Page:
And then the last paragraph on that page, from the secret Baltic Order of the Day of 19th April, he gives an example of the type of under-officer who should be promoted:
"An example: In a prison camp of the auxiliary cruiser Cormorau, in Australia, a petty officer acting as camp senior officer, had all Communists, who made themselves noticeable among the inmates of the camp systematically done away with, in such a way that the guards did not notice it. This petty officer is sure of my full recognition for his decision and his execution. After his return, I shall certainly promote him, as he has shown that he is fitted to be a leader."
My Lord, of course the point is not whether the facts were true or not, but the type of order that he was issuing. My Lord, if I might just sum up, the defendant was no plain sailor, playing the part of a service officer, loyally obedient to the orders of the Government of the day; he was an extreme Nazi who did his utmost to indoctrinate the Navy and the German people with the Nazi creed. It is no coincidence that it was he who was chosen to succeed Hitler; not Goering, not Ribbentrop, not Goebbels, not Himmler. He played a big part in fashioning the U-boat, fleet, one of the most deadly weapons of aggressive war. He helped to plan and execute aggressive war, and we cannot doubt that he knew well that these wars were in deliberate violation of treaties. He was ready to stoop to any ruse where he thought he would not be found out, such as breaches of the Geneva Convention or of neutrality, where they might hope to maintain that sinking was due to a mine. He was ready to order, and did order, the murder of helpless survivors of sunken ships, an action only paralleled, by that of his Japanese ally.

My Lord, there can be few countries where widows or parents do not mourn for men of the merchant navies whose death was due to the callous brutality with which, at the orders of this man, the German U-boats did their work.

My Lord, my learned friend, Major Elwyn Jones, will now deal with the defendant Raeder.

[Page 262]

MAJOR ELWYN JONES: May it please the Tribunal, it is my duty to present to the Tribunal the evidence against the creator of the Nazi Navy, the defendant Raeder. The allegations against him are set out in Appendix A of the Indictment at Pages 33 and 34, and the Tribunal will see that the defendant Raeder is charged with promoting and participating in the planning of the Nazi wars of aggression; with executing those plans; and with authorising, directing and participating in Nazi War Crimes, particularly war crimes arising out of sea warfare.

At the outset the Tribunal may find it convenient to look at Document 2888-PS, which is already before the Tribunal as Exhibit USA 13, which the Tribunal will find at Page 96 of the document book. That is a document which sets out the offices and positions held by the defendant Raeder. The Tribunal will see that he was born in 1876 and joined the German Navy in 1896. By 1915 he had become commander of the Cruiser Koln. In 1928 he became an admiral, chief of naval command, and head of the German Navy. In 1935 he became Commander-in-Chief of the Navy. In 1936, on Hitler's 47th birthday, he became General Admiral, a creation of Hitler's. In 1937 he received the high Nazi honour of golden badge of honour of the Nazi Party. In 1938 he became a member of the secret cabinet council. And in 1939 he reached the empyrean of Grand Admiral, a rank created by Hitler, who presented Raeder with a marshal's baton. In 1943 he became Admiral Inspector of the German Navy, which, as the Tribunal will shortly see, was a kind of retirement into oblivion, because from January, 1943 on, as the Tribunal has heard, Donitz was the effective commander of the German Navy.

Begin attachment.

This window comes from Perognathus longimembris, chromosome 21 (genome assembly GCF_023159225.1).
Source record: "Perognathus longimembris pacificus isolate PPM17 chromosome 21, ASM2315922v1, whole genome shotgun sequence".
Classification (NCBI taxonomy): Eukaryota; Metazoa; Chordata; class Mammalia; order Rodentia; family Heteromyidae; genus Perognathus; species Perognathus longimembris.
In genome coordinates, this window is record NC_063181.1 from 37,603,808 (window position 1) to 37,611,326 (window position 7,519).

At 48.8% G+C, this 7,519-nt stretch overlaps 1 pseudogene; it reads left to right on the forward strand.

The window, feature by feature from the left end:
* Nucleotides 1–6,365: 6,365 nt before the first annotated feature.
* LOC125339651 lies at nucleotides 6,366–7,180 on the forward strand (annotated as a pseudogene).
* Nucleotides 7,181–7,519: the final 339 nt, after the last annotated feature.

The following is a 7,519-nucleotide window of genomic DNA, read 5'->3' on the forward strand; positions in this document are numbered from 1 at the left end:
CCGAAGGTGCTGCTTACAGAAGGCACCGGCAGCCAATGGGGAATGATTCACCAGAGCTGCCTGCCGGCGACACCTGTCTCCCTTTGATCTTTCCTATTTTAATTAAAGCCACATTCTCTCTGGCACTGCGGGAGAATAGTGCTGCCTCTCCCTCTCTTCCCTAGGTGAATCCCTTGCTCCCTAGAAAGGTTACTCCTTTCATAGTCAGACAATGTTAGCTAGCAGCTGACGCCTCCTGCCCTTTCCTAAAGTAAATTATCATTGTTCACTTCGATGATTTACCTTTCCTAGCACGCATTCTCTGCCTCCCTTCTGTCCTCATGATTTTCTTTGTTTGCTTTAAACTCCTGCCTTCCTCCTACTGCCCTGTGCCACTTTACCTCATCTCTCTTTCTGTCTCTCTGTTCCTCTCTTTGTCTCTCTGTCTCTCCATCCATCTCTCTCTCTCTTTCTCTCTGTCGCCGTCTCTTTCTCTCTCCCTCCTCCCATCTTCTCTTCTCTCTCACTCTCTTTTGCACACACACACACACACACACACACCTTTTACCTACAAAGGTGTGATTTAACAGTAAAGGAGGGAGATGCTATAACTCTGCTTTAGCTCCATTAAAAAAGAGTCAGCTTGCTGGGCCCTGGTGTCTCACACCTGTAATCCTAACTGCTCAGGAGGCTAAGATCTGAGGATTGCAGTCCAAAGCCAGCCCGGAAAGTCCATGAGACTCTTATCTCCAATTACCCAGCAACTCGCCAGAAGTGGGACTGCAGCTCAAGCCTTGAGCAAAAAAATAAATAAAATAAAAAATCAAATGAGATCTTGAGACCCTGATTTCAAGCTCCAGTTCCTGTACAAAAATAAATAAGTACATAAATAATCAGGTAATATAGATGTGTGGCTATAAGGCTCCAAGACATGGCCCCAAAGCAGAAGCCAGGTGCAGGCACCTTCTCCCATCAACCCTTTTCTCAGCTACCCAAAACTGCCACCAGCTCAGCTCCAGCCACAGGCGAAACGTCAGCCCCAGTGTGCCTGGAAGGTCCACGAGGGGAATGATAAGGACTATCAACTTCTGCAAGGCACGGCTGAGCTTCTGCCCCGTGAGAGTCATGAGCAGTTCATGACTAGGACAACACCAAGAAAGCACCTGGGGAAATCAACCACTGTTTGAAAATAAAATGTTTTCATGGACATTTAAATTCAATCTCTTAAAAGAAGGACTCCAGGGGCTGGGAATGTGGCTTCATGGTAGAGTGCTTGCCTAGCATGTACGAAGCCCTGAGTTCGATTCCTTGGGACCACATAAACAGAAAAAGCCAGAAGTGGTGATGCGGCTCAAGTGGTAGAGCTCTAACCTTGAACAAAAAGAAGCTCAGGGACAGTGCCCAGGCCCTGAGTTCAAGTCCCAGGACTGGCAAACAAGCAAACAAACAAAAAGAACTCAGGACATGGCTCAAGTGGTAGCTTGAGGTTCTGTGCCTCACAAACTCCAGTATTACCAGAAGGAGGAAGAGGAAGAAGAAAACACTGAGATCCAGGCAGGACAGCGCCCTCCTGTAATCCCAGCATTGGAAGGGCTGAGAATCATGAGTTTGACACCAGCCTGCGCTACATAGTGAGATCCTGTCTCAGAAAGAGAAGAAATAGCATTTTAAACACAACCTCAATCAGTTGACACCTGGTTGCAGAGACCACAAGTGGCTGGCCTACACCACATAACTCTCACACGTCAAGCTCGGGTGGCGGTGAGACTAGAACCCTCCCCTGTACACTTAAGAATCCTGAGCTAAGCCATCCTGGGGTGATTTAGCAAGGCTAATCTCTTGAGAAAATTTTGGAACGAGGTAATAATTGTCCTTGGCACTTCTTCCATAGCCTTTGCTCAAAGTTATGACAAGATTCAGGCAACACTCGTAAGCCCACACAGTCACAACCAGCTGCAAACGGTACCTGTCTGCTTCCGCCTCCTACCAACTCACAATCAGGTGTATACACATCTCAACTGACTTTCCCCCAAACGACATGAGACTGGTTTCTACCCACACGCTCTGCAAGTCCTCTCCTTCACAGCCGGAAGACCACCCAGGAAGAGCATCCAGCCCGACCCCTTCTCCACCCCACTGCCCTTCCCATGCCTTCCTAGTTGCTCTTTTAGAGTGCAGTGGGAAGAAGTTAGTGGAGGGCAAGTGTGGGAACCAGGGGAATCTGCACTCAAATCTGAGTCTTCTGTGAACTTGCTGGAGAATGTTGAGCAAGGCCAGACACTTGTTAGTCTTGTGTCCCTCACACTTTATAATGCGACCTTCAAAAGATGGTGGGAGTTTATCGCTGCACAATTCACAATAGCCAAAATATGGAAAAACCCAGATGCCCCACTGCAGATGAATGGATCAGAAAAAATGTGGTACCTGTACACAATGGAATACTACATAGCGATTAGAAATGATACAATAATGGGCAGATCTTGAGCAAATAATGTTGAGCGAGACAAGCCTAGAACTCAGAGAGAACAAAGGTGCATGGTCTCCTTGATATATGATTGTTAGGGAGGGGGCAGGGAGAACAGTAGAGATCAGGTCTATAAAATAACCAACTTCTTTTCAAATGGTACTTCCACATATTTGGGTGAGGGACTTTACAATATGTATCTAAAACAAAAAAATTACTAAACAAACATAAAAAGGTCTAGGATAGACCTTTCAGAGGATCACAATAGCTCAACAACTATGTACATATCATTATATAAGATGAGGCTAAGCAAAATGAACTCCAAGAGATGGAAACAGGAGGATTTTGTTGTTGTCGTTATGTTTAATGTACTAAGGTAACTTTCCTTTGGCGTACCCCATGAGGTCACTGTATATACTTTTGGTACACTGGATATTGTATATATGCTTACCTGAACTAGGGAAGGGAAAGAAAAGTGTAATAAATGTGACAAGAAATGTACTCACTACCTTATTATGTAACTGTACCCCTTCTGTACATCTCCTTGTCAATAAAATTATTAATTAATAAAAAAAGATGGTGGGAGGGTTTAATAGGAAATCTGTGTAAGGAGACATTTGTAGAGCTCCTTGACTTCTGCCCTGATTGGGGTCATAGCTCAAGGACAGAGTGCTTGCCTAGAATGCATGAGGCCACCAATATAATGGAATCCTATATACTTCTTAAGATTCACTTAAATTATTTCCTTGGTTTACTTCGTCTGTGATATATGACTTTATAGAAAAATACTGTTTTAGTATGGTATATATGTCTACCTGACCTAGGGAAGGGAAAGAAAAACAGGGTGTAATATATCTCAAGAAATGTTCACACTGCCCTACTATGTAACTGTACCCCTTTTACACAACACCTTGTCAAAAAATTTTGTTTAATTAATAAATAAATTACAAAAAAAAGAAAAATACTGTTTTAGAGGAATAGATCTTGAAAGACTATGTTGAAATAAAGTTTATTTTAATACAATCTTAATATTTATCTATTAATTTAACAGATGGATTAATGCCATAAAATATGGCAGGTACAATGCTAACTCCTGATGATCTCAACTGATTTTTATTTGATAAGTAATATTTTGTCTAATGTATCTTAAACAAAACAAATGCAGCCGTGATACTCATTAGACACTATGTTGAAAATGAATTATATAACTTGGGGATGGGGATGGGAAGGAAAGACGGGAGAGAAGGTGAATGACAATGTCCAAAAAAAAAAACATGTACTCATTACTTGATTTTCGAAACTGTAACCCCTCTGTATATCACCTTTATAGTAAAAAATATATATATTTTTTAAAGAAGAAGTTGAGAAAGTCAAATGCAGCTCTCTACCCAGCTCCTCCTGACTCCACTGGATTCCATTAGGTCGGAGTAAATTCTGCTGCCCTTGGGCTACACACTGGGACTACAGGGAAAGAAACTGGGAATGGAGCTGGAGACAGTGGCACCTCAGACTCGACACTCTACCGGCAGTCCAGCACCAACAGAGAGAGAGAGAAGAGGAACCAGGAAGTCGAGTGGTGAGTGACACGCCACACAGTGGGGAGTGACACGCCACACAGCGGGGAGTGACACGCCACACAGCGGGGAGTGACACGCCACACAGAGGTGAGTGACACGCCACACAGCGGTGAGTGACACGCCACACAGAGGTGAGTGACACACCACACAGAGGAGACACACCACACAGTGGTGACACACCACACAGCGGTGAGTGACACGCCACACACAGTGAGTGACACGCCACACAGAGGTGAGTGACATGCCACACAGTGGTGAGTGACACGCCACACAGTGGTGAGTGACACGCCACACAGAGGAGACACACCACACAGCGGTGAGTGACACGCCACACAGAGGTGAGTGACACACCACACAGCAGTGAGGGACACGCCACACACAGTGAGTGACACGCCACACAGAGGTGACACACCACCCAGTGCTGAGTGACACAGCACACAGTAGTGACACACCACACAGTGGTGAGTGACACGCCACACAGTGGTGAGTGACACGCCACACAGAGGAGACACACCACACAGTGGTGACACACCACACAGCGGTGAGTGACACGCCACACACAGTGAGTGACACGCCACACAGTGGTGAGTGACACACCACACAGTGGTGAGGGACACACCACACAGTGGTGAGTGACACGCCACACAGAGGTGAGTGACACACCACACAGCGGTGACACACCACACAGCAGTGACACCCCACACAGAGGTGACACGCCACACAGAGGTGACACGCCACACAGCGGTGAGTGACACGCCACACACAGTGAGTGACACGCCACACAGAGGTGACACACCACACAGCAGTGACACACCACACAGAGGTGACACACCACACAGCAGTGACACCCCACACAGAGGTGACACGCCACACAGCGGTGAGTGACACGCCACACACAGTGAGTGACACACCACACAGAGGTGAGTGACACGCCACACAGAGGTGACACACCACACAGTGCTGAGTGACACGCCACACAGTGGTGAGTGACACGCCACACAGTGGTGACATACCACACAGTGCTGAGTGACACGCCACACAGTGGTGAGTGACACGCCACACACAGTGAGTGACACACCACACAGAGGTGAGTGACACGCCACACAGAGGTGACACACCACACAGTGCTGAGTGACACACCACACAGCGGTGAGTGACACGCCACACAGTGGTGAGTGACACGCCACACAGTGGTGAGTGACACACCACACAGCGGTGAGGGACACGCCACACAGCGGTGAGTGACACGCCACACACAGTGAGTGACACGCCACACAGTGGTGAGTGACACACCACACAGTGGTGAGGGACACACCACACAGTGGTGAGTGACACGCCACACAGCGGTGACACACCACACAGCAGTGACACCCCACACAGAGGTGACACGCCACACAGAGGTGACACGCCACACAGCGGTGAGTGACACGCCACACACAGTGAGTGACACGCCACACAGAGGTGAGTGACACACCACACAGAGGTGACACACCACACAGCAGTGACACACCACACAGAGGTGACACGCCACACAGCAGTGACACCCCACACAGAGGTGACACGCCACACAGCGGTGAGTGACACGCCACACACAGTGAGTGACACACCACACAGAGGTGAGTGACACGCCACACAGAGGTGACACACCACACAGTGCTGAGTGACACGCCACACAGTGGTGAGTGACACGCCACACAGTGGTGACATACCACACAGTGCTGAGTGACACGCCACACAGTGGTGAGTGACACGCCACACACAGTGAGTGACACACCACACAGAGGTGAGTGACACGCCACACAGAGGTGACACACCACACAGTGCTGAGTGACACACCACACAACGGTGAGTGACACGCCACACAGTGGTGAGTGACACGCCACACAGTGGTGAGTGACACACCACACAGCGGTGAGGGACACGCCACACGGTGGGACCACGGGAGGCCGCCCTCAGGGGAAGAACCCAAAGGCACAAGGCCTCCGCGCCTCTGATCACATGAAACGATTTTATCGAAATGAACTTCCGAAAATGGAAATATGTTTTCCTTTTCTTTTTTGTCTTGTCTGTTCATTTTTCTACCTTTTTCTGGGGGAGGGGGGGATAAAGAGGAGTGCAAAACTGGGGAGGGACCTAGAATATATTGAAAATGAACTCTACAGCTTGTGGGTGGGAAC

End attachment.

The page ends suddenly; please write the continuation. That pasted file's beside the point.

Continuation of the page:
In these eventful years of Raeder's command of the German Navy from 1928 to 1943 he played a vital role. I would like, in the first instance, to draw the Tribunal's attention to Raeder's part in building up the German Navy as an instrument of war to implement the Nazis' general plan of aggression.

The Tribunal is by now familiar with the steps by which the small navy permitted to Germany under the Treaty of Versailles was enormously expanded under the guidance of Raeder. I will do no more than to remind the Tribunal of some of the milestones upon Raeder's road to Nazi mastery of the seas, which mercifully he was unable to attain.

With regard to the story of Germany's secret rearmament in violation of the Treaty of Versailles, I would refer the Court to the Document C-156, which is already before the Court as Exhibit USA 41, and which the Tribunal will find at Page 26 of the document book. That document, as the Tribunal will remember, was "A history of the fight of the German Navy against Versailles, 1919 to 1935," which was published secretly by the German Admiralty in 1937. The Tribunal will remember that that history shows that before the Nazis came to power the German Admiralty was deceiving not only the governments of other countries, but its own legislature and, at one stage, its own government. Its secret measures of rearmament ranged from experimental U-boat and E-boat building to the creation of secret intelligence and finance organisations. I only propose to trouble the Tribunal with a reference to the last paragraph at Page 33 of the document book, which refers to the role of Raeder in this development. It is an extract from Page 75 of this Document C- 156, and it reads:

"The commander-in-chief of the Navy, Admiral Raeder, had received hereby a far-reaching independence in the building and development of the Navy. This was only hampered insofar as the previous concealment of rearmament had to be continued in consideration of the Versailles Treaty."